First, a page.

Windows PowerShell Tip of the Week
Here’s a quick tip on working with Windows PowerShell. These are published every week for as long as we can come up with new tips. If you have a tip you’d like us to share or a question about how to do something, let us know.
Find more tips in the Windows PowerShell Tip of the Week archive.
Using Test-Path to Verify the Existence of an Object
When you think of Windows PowerShell it’s probably safe to say that the Test-Path cmdlet isn’t the first thing that pops into your head; it’s probably also safe to say that the Test-Path cmdlet isn’t the 9th thing that pops into your head, or the 34th thing that pops into your head, or even the 258th thing that pops into your head. So does that mean that Test-Path is the Scripting Guys of PowerShell cmdlets: obscure, and largely useless? Let’s just see about that.
As the name implies (sort of), Test-Path lets you verify whether items exist at a specified path. For example, suppose you have a PowerShell script designed to delete items from the folder C:\Scripts\Archive. Before you issue the delete command, you might want to verify that this folder even exists; after all, if it doesn’t your delete command is going to raise an error. How do you verify that a folder exists? Why, by using Test-Path, of course:
Test-Path will return True if the folder exists and False if the folder doesn’t exist. See? Test-Path might be obscure, but it’s far from useless.
But wait: there’s more. It’s nice that Test-Path works with file system paths, but it can work with the paths used by other PowerShell providers as well. For example, does your computer have an environment variable named username? Hey, how are we supposed to know that? You’d be better off asking Test-Path:
Cool, huh? Test-Path also works with variables, certificates, aliases, and functions. For example:
And it works with the registry as well, albeit only with registry keys and not with the actual values contained in those keys:
Test-Path "HKCU:\Software\Microsoft\Driver Signing"
Very nice. But Test-Path can do more than simply tell you whether or not a given item exists. For example, suppose you do have the path C:\Scripts\Archive. Now, is Archive a folder or a file (that is, a file without a file extension)? Most likely it’s a folder, but how do you know that for sure? Here’s how you know that for sure:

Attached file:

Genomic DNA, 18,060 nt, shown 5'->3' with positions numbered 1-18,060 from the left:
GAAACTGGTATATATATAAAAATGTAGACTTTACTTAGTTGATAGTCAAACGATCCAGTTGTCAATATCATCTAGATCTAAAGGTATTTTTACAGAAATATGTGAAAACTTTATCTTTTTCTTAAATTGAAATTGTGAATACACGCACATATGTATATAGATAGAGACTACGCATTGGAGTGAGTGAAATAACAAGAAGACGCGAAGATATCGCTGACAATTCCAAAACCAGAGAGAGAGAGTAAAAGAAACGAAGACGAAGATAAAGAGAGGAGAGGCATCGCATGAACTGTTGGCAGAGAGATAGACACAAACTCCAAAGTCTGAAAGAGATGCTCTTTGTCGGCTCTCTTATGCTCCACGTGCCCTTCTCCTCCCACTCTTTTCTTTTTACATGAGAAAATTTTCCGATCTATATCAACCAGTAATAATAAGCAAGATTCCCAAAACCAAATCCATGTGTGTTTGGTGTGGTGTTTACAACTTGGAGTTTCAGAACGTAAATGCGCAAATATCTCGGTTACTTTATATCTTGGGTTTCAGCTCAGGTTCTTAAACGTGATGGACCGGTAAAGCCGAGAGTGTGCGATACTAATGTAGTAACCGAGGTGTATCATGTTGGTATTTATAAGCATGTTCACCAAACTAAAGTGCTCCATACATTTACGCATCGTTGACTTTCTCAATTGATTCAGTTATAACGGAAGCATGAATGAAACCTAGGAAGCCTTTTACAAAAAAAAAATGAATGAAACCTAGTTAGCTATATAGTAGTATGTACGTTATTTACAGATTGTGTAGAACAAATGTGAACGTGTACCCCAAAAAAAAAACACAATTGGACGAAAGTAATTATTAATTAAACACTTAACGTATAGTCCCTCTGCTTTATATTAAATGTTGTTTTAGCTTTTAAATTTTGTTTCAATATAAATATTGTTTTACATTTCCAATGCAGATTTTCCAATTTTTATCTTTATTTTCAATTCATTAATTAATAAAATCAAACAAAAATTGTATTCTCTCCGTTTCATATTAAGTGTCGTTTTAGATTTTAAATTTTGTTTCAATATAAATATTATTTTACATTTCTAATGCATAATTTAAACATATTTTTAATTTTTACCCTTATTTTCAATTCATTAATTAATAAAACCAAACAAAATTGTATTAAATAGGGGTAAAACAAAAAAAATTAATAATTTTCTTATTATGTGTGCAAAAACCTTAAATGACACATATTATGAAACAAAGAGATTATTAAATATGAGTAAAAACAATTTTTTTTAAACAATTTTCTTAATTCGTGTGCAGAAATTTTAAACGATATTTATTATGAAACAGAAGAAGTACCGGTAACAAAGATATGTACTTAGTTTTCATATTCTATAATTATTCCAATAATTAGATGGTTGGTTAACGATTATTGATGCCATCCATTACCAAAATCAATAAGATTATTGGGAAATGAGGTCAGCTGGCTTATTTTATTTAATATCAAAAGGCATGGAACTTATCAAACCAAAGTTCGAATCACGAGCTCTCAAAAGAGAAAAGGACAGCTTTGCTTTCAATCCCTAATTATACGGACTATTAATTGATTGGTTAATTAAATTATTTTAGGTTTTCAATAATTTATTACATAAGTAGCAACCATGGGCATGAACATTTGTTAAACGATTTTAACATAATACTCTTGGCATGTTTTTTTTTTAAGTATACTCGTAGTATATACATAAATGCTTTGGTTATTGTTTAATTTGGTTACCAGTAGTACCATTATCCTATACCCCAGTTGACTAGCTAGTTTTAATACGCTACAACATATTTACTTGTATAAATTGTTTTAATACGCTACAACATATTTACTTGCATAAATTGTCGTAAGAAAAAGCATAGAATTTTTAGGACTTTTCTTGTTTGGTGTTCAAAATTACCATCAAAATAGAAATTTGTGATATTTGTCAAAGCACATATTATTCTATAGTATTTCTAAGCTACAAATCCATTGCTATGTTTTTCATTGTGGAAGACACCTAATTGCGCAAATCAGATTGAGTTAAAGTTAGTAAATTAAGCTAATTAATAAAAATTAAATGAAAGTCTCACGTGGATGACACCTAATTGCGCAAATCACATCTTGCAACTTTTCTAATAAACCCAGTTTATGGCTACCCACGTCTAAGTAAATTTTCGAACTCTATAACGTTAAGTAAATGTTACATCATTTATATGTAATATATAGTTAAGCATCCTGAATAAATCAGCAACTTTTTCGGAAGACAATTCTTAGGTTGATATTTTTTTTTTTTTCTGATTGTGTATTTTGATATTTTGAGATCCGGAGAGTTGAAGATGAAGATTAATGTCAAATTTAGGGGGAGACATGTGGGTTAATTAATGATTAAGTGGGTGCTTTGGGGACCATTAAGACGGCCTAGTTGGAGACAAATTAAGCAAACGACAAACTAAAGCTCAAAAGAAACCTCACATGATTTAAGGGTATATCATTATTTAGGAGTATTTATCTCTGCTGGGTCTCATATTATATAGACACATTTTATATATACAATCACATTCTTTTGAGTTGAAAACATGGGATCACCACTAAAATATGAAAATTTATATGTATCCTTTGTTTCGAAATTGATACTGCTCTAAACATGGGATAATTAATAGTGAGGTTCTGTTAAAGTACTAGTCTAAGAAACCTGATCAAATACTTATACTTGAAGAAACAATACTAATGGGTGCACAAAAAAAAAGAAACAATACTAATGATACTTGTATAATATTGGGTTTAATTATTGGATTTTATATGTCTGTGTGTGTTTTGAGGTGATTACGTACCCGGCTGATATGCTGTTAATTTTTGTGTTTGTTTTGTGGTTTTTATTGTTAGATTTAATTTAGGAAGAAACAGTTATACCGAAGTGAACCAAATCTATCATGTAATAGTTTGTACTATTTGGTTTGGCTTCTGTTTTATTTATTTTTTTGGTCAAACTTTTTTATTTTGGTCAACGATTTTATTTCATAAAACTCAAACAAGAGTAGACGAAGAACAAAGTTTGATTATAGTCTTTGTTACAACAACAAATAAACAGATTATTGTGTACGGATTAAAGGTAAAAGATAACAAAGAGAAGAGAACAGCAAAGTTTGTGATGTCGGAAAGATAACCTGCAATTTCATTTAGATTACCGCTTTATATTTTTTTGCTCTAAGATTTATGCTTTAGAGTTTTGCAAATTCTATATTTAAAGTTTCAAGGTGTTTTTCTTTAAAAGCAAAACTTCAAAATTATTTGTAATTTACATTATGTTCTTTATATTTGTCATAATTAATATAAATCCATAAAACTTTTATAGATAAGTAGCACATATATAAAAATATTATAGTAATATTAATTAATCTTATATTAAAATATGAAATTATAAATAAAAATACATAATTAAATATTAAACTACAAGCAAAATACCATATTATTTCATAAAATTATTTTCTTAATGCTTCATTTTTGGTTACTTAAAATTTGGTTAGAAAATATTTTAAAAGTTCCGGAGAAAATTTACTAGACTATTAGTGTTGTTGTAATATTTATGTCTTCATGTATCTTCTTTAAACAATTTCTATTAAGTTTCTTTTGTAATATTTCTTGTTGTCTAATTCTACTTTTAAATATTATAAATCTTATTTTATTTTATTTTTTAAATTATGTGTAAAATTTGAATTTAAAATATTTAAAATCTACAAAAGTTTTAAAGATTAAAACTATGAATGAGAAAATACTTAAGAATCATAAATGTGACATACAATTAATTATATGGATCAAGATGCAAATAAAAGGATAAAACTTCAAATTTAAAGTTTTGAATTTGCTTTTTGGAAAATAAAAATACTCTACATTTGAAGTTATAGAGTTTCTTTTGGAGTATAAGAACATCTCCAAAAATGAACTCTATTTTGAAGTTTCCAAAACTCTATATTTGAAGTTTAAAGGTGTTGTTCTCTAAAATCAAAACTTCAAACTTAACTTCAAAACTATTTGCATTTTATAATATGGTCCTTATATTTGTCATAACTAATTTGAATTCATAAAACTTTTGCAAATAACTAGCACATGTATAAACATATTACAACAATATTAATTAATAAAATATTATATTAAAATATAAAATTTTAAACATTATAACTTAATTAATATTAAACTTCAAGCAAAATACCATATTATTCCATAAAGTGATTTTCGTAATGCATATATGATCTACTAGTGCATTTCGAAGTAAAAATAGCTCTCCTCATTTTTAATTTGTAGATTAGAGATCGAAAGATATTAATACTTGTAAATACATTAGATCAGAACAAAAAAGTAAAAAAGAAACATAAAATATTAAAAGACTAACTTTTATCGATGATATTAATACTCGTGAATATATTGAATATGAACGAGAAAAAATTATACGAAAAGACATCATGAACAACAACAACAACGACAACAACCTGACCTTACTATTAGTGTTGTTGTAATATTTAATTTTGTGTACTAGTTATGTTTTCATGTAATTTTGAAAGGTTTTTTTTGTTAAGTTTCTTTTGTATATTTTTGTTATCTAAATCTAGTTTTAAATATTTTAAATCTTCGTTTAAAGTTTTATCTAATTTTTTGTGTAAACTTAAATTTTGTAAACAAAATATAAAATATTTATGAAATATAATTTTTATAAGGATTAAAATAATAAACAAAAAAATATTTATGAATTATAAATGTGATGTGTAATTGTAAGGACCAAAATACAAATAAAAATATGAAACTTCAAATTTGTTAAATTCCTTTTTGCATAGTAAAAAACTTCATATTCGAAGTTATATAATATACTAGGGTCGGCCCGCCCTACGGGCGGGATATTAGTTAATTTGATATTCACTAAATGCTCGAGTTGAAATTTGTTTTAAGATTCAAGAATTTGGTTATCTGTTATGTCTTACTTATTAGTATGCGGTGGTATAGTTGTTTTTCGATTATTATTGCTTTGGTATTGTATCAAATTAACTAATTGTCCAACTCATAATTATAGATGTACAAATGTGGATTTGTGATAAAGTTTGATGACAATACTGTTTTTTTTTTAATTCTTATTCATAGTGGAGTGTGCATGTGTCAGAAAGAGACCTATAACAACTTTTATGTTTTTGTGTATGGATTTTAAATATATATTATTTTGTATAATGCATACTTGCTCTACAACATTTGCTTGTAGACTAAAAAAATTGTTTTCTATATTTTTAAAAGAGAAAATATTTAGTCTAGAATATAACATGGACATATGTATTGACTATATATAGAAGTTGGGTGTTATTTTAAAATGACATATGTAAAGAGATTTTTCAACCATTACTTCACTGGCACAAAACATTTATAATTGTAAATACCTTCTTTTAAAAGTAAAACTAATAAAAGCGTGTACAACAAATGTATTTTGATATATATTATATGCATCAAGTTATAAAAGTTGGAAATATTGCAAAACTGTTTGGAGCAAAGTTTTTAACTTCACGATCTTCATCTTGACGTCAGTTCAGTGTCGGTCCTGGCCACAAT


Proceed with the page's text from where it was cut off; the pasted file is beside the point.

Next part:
Test-Path C:\Scripts\Archive -pathType container
What we’ve done here is tack on the –pathType parameter and assign the parameter the value container. That means that we want to know if the specified object (C:\Scripts\Archive) is a container: that is, is it capable of containing other objects. (Needless to say, a folder is capable of containing other objects.) Alternatively, we could have used the value leaf to determine if Archive was a leaf object (an object not capable of containing other objects):
Test-Path C:\Scripts\Archive -pathType leaf
Either way, we again get back the value True or False.
Let’s try another one. Suppose you want to know if there are any .PS1 files in the Archive folder; how could you figure that out? That’s easy: you can use Get-ChildItem to return a collection of all the files in the folder, filter out everything that didn’t have a .PS1 file extension, and then check to see if the number of items in the collection is greater than 0.
Good point; maybe that isn’t as easy as it first sounded. OK, then use Test-Path instead:
Nothing very complicated here: we’re simply using the wildcard syntax *.ps1 to represent any .PS1 files in the folder. As usual, Test-Path returns True if the folder contains at least one .PS1 file, and False if the folder doesn’t contain any .PS1 files.
Now let’s make this a tiny bit more complicated. What if we want to know if the Archive folder has either one or more .PS1 files or one or more .VBS files? That’s fine; in that case, we can use the –include parameter followed by the file extensions of interest:
Test-Path C:\Scripts\Archive\* -include *.ps1, *.vbs
Two things to note here. First, notice that we included a wildcard character at the end of our path: C:\Scripts\Archive\*. Is that important? No. Well, not unless you want the command to work. If you want the commands to work then, yes, make sure you tack the wildcard character onto the end.
Second, we separate the designated file extensions by using commas. And hey, you’re right: we didn’t just use file extensions, did we? Instead, we used regular wildcard syntax to indicate a file with a .PS1 or .VBS file extension:
So does that mean we could get even fancier here, and look for .PS1 or .VBS files whose file names started with the letters test? Well, there’s only one way to find out:
Test-Path C:\Scripts\Archive\* -include Test*.ps1, Test*.vbs
Now let’s try flipping this around. Suppose we need to know if there are any files in the Archive folder that don’t have a .PS1 file extension; can Test-Path help us with that?
Did you even need to ask:
Test-Path C:\Scripts\Archive\* -exclude *.ps1
This time around we used the –exclude parameter. When we use this parameter we essentially tell Test-Path, “OK, first of all, filter out all the excluded values. (In this case, that’s anything with a .PS1 file extension.) After you’ve done that, tell us if there’s anything left in the container.” If there isn’t, that means that – in this case – the only items found in the Archive folder are .PS1 files. See how that works? What if we needed to verify that we had only .GIF and .JPG files in a folder? No problem:
Test-Path C:\Scripts\Archive\* -exclude *.gif, *.jpg
If Test-Path returns True that can only mean one thing: we have at least one file in the Archive folder that has a file extension other than .GIF or .JPG.
That’s all we have time for today; we’re on a bit of a compressed schedule because of our trip to TechEd. But we’ll be back again next week. And good old, reliable Test-Path will always be there, whenever you need it.